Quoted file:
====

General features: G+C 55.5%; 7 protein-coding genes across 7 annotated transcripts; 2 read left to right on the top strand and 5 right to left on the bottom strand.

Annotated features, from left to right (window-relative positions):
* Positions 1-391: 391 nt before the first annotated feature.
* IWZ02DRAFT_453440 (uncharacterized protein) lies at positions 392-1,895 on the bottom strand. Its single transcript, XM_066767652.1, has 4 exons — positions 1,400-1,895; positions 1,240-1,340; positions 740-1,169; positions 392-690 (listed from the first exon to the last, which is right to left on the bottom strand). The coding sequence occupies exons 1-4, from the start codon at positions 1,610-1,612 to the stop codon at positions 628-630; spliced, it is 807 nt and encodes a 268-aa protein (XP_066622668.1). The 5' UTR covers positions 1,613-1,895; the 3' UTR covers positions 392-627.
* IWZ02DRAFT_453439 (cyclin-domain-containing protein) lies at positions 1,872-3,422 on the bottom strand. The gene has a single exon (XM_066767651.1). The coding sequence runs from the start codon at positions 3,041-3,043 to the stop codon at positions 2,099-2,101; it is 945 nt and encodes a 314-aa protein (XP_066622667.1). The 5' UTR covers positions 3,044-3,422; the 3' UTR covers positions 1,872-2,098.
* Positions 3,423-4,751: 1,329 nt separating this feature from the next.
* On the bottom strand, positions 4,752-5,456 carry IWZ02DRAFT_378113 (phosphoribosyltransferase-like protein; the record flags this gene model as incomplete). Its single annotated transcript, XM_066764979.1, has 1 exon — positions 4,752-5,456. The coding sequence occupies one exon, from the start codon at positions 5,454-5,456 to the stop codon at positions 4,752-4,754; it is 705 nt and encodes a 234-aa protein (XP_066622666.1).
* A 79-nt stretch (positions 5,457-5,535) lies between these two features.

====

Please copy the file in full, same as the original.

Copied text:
General features: G+C 55.5%; 7 protein-coding genes across 7 annotated transcripts; 2 read left to right on the top strand and 5 right to left on the bottom strand.

Annotated features, from left to right (window-relative positions):
* Positions 1-391: 391 nt before the first annotated feature.
* IWZ02DRAFT_453440 (uncharacterized protein) lies at positions 392-1,895 on the bottom strand. Its single transcript, XM_066767652.1, has 4 exons — positions 1,400-1,895; positions 1,240-1,340; positions 740-1,169; positions 392-690 (listed from the first exon to the last, which is right to left on the bottom strand). The coding sequence occupies exons 1-4, from the start codon at positions 1,610-1,612 to the stop codon at positions 628-630; spliced, it is 807 nt and encodes a 268-aa protein (XP_066622668.1). The 5' UTR covers positions 1,613-1,895; the 3' UTR covers positions 392-627.
* IWZ02DRAFT_453439 (cyclin-domain-containing protein) lies at positions 1,872-3,422 on the bottom strand. The gene has a single exon (XM_066767651.1). The coding sequence runs from the start codon at positions 3,041-3,043 to the stop codon at positions 2,099-2,101; it is 945 nt and encodes a 314-aa protein (XP_066622667.1). The 5' UTR covers positions 3,044-3,422; the 3' UTR covers positions 1,872-2,098.
* Positions 3,423-4,751: 1,329 nt separating this feature from the next.
* On the bottom strand, positions 4,752-5,456 carry IWZ02DRAFT_378113 (phosphoribosyltransferase-like protein; the record flags this gene model as incomplete). Its single annotated transcript, XM_066764979.1, has 1 exon — positions 4,752-5,456. The coding sequence occupies one exon, from the start codon at positions 5,454-5,456 to the stop codon at positions 4,752-4,754; it is 705 nt and encodes a 234-aa protein (XP_066622666.1).
* A 79-nt stretch (positions 5,457-5,535) lies between these two features.